Zyxel Triples Partner Margins Around New Product Line, Launches 'Affordable' Licensing Models

Networking vendor Zyxel Communications has been busy this year bolstering its channel programs, licensing models and product margin opportunity -- all aimed at increasing partner profitability.

In 2016, Zyxel tripled the amount of margins offered to partners through a new product line, doubled its channel sales staff and revamped its partner program, said Matthew Dargis, vice president of channel sales for North America. The company, based in Taiwan with North American headquarters in Anaheim, Calif., also launched a reseller Trade-In program and created new "affordable" licensing models for partners targeting the SMB market, he said.

"I came into a situation here that had a very unorganized channel and we weren't putting our partners first," said Dargis, who joined Zyxel in January. "We had a 1,000-plus partner base that were loyal, but we weren’t investing in them. … We re-engineered from pricing to partner programs to our sales organization to marketing and built what we feel is now a partner-centric organization."

[Related: CRN Exclusive: HPE's Aruba Networks Is Building A Networking Product Line For SMBs Aimed At Competing With Cisco]

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The launch of an up-front "affordable" licensing model for partners, dubbed Zyxel UFL, was one of 2016's highlights, according to Dargis. He said the current licensing model for resellers in the SMB market is "extremely painful for small businesses" and channel partners are forced to "eat those annual fees."

"Any partner you talk to is very frustrated with the enterprise guys' licensing … it's unaffordable," said Dargis.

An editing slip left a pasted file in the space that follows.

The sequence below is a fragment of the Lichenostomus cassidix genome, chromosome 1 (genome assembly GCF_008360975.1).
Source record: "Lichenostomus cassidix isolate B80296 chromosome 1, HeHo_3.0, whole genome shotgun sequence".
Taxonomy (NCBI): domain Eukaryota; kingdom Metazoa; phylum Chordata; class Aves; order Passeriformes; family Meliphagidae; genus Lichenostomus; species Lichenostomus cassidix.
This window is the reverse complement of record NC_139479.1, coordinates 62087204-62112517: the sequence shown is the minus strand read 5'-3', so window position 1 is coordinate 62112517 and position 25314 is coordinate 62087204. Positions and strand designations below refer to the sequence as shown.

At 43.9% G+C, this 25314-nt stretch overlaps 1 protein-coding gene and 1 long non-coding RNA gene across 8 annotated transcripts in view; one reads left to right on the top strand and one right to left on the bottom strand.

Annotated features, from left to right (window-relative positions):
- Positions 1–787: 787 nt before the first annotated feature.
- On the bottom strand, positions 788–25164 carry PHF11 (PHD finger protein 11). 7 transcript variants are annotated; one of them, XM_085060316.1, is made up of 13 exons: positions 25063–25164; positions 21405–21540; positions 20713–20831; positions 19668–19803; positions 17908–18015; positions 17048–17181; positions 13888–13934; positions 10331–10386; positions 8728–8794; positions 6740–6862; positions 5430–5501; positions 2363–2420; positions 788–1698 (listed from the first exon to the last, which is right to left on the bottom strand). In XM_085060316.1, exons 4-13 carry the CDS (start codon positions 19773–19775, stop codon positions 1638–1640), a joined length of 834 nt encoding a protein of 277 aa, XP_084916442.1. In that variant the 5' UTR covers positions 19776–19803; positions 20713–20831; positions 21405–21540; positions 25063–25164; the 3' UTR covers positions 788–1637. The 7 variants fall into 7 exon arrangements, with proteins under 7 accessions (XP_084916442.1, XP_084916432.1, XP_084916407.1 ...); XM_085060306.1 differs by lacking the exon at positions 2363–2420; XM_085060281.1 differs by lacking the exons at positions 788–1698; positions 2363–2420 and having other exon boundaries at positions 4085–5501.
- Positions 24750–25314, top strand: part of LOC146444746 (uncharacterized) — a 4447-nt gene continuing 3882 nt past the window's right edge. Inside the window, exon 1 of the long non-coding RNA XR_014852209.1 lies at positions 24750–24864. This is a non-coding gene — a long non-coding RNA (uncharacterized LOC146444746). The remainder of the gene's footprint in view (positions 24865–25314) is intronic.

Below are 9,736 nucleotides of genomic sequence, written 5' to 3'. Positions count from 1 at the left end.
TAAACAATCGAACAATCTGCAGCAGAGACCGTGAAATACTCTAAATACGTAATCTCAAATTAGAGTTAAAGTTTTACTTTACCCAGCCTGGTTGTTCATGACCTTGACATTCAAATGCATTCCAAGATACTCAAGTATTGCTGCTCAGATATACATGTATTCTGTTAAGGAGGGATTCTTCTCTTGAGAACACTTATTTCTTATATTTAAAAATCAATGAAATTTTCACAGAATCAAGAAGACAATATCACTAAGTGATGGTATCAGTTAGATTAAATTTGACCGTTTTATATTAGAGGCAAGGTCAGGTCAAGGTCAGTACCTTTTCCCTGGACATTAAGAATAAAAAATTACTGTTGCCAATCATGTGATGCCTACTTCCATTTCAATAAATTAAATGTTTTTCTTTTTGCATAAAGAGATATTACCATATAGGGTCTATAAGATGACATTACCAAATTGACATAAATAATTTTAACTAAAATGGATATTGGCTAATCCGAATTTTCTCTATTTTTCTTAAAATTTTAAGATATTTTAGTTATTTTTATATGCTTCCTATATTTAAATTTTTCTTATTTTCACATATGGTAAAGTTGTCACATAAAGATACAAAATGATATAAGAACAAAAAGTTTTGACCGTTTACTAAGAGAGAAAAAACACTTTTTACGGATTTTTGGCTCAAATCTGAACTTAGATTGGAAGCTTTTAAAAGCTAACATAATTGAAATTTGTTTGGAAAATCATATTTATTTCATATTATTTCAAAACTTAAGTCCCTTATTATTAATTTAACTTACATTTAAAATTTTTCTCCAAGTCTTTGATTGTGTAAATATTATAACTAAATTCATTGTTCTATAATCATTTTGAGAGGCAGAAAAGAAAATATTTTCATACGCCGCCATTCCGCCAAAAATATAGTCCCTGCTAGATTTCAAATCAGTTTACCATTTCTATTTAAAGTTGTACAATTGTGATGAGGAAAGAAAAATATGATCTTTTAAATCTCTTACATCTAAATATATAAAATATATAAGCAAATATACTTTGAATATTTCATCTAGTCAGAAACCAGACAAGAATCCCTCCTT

Zyxel UFL doesn't have hidden annual fees, includes free support and helps ease the burden of CapEx spending by only having a small up-front cost that is built into the product price, according to Dargis.

"It's just a very small amount up front, but it's built into the product cost and is for a pre-determined period of time," he said. "For a very small amount of money, you write the check and you're done. That solves our partners' cash-flow problems and that solves our end-user customers’ budget problems. … We're disruptive and [I believe] the first to do that and we're certainly the first to bring this to the SMB."

Mark Wentzlaff, president of Resort Internet, a Frisco, Colo.-based solution provider and Zyxel partner, said the new licensing model is going to save his company time and money.

"You always have the up-front cost in buying the product, but then you have the licensing and ongoing support. I feel a lot of companies take advantage of you in support contracts and you end up paying multiple times the price of the product just through the support obligation – that's not going to be the case here," said Wentzlaff.

The revamped channel focus comes as Zyxel launched a cloud-based network infrastructure product line, dubbed Nebula, targeting the SMB market, which Dargis said will triple channel partner margins.

The new Nebula product line, launched in November, includes high-performance wireless access points, analytics features, security gateways and managed Ethernet switches that allow customers to deploy multiple networks that can be centrally managed via a single dashboard.

"We've tripled partner margin on this product line," said Dargis. "From a margin percentage perspective, we increased it 300 percent. … So if you do business with Zyxel today, you may make 'X' percent. On Nebula and future projects starting Nov. 1, we've added a new component to our partner program and it is triple the existing margins for partners."

The new Trade-In program, meanwhile, provides partners with "substantial" savings on Zyxel products when trading in competitors' products to upgrade existing network infrastructure with Zyxel offerings, he said. The savings come in the areas of managed switches, security gateways, VPN firewalls and wireless access points.

Resort Internet’s Wentzlaff said Zyxel’s new channel initiatives over the past year have been "extremely encouraging."

"They're stepping up their [partner support] and are having people come in and actually talking to us," said Wentzlaff. "Too often corporations drink their own Kool-Aid and start looking at themselves through their own examination, and there can be a drift that can take place with their channel partners. In Zyxel's case, it's the exact opposite."